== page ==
Students will earn a stipend while working in a research field within their major or field of interest.
Students will be placed into internship opportunities while possibly earning both credits and/or a stipend.
Faculty / Staff Workshops
Faculty and staff development workshops will be offered at least twice annually and will include exercises in identifying and understanding Pacific Island cultural values, and ideas and strategies for incorporating Pacific Island ways of knowing and learning into the curriculum and pedagogical approaches.
Pacific Speaker Series
The Center will sponsor a series of distinguished guest speakers from throughout the Pacific islands who will help educate, inform, and inspire the UH Hilo community on matters of importance to the region and its citizens.
The PISC provides community-based learning opportunities which integrate service to the local community with leadership learning skills.
The Pacific Islander Higher Education Conference has a two-fold goal: 1) To engage Hawaii colleges, community organizations, and government agencies in addressing the challenges of and sharing best practices in recruitment strategies of Pacific islanders in Hawaii to higher education, 2) to bring Pacific islander high school students and their parents on to a college campus to motivate, inspire, and inform them about higher education opportunities, resources, and role models. >>visit official website now
As the Pacific Island population grows in Hawaii, so too has the need for educators in the K-12 schools to address the needs of this population. In the past several years, K-12 personnel have made numerous requests for UH Hilo students to provide academic tutoring, mentoring and culturally and linguistically sensitive guidance to PI students in local elementary and high schools. In turn, Pacific Islanders in grades K-12 will also receive needed services that will be provided in a culturally appropriate and responsive manner to assist them with being successful academically and socially in school, more likely to enroll in postsecondary education, and better prepared for college. PASS is a leadership development program for Pacific island students at the University of Hawaii at Hilo to become competent, conscientious, and compassionate leaders who support the youth empowerment efforts in local schools. Read more>>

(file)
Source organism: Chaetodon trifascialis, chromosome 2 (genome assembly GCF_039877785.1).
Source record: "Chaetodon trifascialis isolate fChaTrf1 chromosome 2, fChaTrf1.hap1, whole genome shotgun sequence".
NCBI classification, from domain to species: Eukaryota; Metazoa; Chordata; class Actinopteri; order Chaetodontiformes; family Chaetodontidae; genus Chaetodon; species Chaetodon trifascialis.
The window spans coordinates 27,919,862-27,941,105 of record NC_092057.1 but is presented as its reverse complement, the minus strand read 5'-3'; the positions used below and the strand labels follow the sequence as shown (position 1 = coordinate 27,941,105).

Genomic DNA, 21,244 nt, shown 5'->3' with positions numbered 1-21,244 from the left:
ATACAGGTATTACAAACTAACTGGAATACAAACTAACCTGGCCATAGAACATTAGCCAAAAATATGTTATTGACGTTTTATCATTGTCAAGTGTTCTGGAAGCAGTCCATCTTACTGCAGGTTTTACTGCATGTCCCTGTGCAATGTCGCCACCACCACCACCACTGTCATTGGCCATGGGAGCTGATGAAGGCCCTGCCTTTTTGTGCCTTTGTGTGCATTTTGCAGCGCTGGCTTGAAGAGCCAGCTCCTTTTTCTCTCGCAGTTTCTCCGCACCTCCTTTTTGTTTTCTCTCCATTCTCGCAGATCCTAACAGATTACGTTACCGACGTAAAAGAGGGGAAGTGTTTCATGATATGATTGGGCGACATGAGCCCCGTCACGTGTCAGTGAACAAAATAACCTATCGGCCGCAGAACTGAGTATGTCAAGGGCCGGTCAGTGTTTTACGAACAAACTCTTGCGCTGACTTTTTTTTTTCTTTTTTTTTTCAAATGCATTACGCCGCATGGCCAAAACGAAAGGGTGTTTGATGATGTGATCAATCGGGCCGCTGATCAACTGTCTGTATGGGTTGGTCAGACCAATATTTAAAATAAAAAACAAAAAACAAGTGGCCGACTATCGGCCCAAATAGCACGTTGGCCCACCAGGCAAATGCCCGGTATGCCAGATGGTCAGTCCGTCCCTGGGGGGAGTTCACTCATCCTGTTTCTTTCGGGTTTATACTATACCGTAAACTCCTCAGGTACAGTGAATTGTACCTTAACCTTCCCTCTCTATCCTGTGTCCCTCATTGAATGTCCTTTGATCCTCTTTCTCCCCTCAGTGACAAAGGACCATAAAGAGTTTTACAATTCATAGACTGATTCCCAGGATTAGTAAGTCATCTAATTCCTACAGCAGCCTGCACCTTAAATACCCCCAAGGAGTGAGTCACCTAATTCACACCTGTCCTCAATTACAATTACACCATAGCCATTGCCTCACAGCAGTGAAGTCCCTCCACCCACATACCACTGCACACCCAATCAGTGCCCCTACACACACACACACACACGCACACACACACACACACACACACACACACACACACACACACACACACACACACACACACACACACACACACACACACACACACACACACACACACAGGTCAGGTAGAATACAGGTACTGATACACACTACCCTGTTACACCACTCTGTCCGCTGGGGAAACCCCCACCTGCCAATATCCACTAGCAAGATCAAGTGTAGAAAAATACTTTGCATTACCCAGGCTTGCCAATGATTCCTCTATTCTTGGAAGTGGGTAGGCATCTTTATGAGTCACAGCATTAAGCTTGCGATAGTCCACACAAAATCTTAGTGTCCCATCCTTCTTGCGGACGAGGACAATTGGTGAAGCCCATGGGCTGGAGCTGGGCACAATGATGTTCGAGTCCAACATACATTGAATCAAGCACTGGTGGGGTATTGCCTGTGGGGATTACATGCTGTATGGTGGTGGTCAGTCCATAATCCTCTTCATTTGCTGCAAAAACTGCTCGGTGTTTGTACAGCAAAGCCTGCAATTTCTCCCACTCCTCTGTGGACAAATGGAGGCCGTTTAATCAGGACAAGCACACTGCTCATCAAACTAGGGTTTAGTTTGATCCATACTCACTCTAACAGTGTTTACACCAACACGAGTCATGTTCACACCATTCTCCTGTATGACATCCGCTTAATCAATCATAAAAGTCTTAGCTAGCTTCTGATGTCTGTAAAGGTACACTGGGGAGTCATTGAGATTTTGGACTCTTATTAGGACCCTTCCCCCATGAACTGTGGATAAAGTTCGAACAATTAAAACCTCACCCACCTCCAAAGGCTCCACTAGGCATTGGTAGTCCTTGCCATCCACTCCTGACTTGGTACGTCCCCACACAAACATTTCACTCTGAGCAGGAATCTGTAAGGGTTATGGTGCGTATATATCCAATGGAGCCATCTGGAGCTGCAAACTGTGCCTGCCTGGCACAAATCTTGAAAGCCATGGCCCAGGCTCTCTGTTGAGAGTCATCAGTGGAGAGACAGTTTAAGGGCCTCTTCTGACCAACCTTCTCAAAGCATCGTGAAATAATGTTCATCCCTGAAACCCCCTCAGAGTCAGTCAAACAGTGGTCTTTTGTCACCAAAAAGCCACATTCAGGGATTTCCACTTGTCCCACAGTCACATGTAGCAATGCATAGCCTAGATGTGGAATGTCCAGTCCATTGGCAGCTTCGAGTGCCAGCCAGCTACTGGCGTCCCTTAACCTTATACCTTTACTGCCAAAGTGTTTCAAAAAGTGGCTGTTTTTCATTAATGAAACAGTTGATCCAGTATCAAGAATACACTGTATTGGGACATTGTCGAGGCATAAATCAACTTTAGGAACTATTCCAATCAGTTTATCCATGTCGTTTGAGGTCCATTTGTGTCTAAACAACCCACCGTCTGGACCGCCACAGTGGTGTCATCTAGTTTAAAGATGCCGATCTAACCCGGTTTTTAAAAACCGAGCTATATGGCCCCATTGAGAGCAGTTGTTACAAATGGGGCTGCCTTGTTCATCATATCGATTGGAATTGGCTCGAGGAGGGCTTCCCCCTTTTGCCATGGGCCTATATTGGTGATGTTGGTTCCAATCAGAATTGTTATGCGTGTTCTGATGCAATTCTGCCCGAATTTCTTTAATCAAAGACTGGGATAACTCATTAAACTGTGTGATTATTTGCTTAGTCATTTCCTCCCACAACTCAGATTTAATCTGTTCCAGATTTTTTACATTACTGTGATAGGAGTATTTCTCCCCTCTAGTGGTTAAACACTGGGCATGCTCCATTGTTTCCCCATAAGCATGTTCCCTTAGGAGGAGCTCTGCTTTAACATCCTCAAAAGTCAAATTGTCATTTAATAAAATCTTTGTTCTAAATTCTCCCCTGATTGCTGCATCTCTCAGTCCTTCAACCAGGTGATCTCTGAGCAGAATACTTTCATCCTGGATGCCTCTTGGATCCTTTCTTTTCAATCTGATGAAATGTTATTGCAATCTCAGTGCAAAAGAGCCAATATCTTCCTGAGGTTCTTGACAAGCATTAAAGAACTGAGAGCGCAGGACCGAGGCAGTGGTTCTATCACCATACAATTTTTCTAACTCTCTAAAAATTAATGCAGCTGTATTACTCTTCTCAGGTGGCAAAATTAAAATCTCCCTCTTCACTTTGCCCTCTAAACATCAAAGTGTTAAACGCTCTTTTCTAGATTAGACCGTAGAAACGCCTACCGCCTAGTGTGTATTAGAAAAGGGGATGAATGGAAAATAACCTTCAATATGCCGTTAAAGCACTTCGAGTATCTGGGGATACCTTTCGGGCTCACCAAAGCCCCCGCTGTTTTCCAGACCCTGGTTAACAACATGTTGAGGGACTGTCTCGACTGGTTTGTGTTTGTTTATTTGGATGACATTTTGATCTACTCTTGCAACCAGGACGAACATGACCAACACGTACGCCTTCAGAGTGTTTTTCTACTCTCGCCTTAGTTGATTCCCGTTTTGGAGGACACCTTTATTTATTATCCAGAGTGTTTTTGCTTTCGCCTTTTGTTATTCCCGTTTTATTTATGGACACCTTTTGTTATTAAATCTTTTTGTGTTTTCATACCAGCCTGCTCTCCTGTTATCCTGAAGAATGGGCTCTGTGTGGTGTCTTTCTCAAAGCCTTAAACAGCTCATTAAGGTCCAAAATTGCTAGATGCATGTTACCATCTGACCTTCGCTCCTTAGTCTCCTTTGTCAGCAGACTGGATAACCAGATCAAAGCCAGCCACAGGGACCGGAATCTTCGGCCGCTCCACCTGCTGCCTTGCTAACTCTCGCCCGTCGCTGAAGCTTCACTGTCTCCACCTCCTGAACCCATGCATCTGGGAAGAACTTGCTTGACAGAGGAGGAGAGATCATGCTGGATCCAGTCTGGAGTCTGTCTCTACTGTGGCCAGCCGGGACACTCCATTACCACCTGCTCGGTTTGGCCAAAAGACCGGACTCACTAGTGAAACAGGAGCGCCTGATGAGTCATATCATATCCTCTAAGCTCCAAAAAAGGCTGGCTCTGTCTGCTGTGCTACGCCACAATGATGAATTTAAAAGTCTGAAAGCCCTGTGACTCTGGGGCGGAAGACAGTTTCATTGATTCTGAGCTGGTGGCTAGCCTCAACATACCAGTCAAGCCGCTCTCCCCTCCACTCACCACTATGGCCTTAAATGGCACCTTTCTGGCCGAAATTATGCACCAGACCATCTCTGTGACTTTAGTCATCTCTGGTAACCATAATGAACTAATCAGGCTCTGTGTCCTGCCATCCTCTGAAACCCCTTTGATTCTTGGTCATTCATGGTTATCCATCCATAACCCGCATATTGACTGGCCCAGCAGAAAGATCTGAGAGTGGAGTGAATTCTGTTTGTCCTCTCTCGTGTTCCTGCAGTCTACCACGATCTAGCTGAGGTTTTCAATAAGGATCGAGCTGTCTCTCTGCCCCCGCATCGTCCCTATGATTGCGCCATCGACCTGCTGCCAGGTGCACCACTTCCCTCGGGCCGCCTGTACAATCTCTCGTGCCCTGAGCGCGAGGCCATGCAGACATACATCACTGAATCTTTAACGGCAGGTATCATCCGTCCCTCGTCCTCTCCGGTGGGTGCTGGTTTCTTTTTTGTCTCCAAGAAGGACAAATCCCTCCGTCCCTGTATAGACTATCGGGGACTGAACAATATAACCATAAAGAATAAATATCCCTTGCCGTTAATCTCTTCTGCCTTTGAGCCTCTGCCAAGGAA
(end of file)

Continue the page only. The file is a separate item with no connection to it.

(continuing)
The Pacific Islander Student Center (PISC) invites Hawaii-based non-profiit organizations and and public schools that serve Pacific island youth to partner with us to host PASS Leaders in their schools or organization. We can work together with our hosting agencies to design one-time or on-going programs that empower the Pacific island migrant communities. These community service projects have the added benefit of not only developing students’ leadership and mentoring skills and making connections between classroom learning and outside-of-classroom learning that occurs through experiential education, but also impacting the success of future generations of individuals from the target population. Find out how to join the PASS Partners program. Read more>>
What's Your Story?
A digital storytelling project to chronicle the stories of Pacific Islanders in Hawaii. The video interviews and narratives will be shared on the PISC YouTube channel for the general public. Our goal is to educate the general public on the many positive ways that Pacific islanders are contributing to the Hawaiian society. Students will collaborate with community-based organizations and clubs to identify and commit the individuals to feature on the project. Read more>>
The research component of the project is designed to enable focused, in-depth, longitudinal studies that will fill a large gap in the higher education resources and literature of the nation. Educational indicators including persistence, degrees awarded, dropout rates and time it takes to complete degrees will be analyzed for Pacific Islanders and Pacific Island subgroups, as well as financial aid indicators (e.g., amounts, types and distribution), pre-college enrollment indicators (e.g., courses taken, entrance and placement test data), social and cultural indicators, and individual characteristics. Throughout the 5-year project we hope to disseminate our findings to stakeholders throughout the Pacific region to help in their college preparatory and educational reform initiatives.